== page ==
Word 'Edges' are Important for Language Acquisition
[Source: Science Daily]
Word “edges” are important for language acquisition. Children start to learn the sound of words by remembering the first and last syllables. A SISSA study, published in Child Development, sheds light on the information the infant brain uses during language acquisition and the format in which it stores words in its memory.
What infants accurately remember of a word is, in fact, only the first and last syllable. The middle syllables may even be jumbled, but to these little ears this will make virtually no difference. These are the main findings of a study carried out at SISSA and recently published in Child Development that uncovers the early mechanisms of word memory.
Infants start to learn words very early, during the first months of life, and to do so they have to memorise their sounds and associate them with meanings. The study by Silvia Benavides-Varela (now at the IRCCS Fondazione Ospedale San Camillo in Venice, but at SISSA at the time the study was performed) and Jacques Mehler, neuroscientist at SISSA, revealed the format in which infants remember their first words. In particular, the two scientists saw that infants aged about seven months accurately encode the sound and position of the first and last syllable, whereas they have difficulty retaining the order of syllables in the middle.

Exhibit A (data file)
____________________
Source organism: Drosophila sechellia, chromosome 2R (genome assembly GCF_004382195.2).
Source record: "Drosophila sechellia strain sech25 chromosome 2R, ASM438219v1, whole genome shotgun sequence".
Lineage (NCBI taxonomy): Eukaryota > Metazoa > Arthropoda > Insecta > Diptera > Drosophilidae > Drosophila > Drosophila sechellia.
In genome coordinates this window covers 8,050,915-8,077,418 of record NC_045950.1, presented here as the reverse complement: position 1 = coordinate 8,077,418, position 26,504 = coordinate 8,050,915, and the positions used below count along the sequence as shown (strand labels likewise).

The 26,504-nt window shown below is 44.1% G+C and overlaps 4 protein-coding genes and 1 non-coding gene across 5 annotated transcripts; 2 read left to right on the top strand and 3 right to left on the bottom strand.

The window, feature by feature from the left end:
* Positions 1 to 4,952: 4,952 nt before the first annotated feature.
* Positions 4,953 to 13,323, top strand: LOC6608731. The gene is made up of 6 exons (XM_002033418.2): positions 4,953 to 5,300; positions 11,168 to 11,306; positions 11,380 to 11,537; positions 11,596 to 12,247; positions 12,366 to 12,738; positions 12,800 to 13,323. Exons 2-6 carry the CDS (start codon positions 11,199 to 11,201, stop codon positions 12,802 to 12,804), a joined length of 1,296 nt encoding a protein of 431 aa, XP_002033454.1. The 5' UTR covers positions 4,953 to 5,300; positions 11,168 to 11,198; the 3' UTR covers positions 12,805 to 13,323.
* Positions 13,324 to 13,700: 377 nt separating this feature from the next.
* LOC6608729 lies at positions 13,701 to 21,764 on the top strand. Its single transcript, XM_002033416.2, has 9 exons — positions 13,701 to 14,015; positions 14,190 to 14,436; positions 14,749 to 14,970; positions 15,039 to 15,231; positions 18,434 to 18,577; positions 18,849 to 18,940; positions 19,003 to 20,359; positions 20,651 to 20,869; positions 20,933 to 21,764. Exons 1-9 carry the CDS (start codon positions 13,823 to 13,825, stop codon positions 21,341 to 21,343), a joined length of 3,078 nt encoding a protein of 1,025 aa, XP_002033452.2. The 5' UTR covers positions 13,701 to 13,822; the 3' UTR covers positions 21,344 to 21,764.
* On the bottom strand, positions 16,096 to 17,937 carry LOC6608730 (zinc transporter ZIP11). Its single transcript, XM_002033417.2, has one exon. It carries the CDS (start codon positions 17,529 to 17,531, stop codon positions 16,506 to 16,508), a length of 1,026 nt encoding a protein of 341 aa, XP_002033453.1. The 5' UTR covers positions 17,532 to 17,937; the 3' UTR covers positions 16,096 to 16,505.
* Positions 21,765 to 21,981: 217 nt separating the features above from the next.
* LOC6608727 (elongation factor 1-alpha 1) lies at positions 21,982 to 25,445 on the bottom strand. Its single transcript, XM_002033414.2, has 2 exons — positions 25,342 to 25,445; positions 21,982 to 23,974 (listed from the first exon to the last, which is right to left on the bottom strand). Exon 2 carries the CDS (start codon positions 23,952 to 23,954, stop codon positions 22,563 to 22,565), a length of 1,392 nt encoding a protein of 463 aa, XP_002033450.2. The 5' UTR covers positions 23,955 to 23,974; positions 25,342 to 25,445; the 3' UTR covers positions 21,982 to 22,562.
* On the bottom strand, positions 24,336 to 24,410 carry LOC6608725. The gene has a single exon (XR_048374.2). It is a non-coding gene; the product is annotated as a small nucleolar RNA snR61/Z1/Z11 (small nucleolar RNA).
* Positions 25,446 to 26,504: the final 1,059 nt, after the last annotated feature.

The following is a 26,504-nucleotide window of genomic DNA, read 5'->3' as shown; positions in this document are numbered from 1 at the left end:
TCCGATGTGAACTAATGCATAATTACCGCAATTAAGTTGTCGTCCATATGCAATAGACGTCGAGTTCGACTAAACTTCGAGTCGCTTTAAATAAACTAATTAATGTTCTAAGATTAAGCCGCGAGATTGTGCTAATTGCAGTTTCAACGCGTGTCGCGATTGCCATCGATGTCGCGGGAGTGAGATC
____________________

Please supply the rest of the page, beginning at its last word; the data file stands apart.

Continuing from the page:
Read the Rest of this Article on Science Daily
PediaStaff is Hiring!All Jobs
PediaStaff hires pediatric and school-based professionals nationwide for contract assignments of 2 to 12 months. We also help clinics, hospitals, schools, and home health agencies to find and hire these professionals directly. We work with Speech-Language Pathologists, Occupational and Physical Therapists, School Psychologists, and others in pediatric therapy and education.